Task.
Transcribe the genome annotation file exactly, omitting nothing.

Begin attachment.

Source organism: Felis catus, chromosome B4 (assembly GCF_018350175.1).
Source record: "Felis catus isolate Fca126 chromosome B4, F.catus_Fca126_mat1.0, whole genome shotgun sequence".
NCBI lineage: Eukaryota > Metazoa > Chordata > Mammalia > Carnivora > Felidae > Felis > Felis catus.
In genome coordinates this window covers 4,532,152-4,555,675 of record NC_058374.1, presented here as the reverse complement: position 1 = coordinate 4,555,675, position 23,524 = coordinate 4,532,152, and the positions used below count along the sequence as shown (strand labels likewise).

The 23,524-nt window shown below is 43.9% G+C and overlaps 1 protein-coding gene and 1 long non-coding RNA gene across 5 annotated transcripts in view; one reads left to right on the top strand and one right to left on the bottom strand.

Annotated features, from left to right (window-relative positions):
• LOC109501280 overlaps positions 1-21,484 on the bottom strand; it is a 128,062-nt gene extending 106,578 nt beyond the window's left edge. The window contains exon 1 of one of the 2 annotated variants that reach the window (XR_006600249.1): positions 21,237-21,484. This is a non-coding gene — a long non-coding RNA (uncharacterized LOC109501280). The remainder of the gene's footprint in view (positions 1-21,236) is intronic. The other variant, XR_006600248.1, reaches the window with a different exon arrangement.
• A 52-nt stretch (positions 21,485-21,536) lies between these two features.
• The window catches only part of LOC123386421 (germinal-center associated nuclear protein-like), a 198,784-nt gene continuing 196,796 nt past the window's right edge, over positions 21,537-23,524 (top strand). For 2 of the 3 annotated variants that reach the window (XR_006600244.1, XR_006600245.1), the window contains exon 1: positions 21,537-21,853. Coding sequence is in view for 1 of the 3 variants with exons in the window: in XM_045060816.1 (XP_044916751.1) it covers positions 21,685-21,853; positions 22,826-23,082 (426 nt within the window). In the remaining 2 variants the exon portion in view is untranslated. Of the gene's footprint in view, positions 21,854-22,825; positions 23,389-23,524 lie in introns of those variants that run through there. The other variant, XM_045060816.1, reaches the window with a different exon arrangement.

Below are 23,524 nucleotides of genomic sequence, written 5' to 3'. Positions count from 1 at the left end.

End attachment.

Source organism: Felis catus, chromosome B4 (assembly GCF_018350175.1).
Source record: "Felis catus isolate Fca126 chromosome B4, F.catus_Fca126_mat1.0, whole genome shotgun sequence".
NCBI lineage: Eukaryota > Metazoa > Chordata > Mammalia > Carnivora > Felidae > Felis > Felis catus.
In genome coordinates this window covers 4,532,152-4,555,675 of record NC_058374.1, presented here as the reverse complement: position 1 = coordinate 4,555,675, position 23,524 = coordinate 4,532,152, and the positions used below count along the sequence as shown (strand labels likewise).

The 23,524-nt window shown below is 43.9% G+C and overlaps 1 protein-coding gene and 1 long non-coding RNA gene across 5 annotated transcripts in view; one reads left to right on the top strand and one right to left on the bottom strand.

Annotated features, from left to right (window-relative positions):
• LOC109501280 overlaps positions 1-21,484 on the bottom strand; it is a 128,062-nt gene extending 106,578 nt beyond the window's left edge. The window contains exon 1 of one of the 2 annotated variants that reach the window (XR_006600249.1): positions 21,237-21,484. This is a non-coding gene — a long non-coding RNA (uncharacterized LOC109501280). The remainder of the gene's footprint in view (positions 1-21,236) is intronic. The other variant, XR_006600248.1, reaches the window with a different exon arrangement.
• A 52-nt stretch (positions 21,485-21,536) lies between these two features.
• The window catches only part of LOC123386421 (germinal-center associated nuclear protein-like), a 198,784-nt gene continuing 196,796 nt past the window's right edge, over positions 21,537-23,524 (top strand). For 2 of the 3 annotated variants that reach the window (XR_006600244.1, XR_006600245.1), the window contains exon 1: positions 21,537-21,853. Coding sequence is in view for 1 of the 3 variants with exons in the window: in XM_045060816.1 (XP_044916751.1) it covers positions 21,685-21,853; positions 22,826-23,082 (426 nt within the window). In the remaining 2 variants the exon portion in view is untranslated. Of the gene's footprint in view, positions 21,854-22,825; positions 23,389-23,524 lie in introns of those variants that run through there. The other variant, XM_045060816.1, reaches the window with a different exon arrangement.

Below are 23,524 nucleotides of genomic sequence, written 5' to 3'. Positions count from 1 at the left end.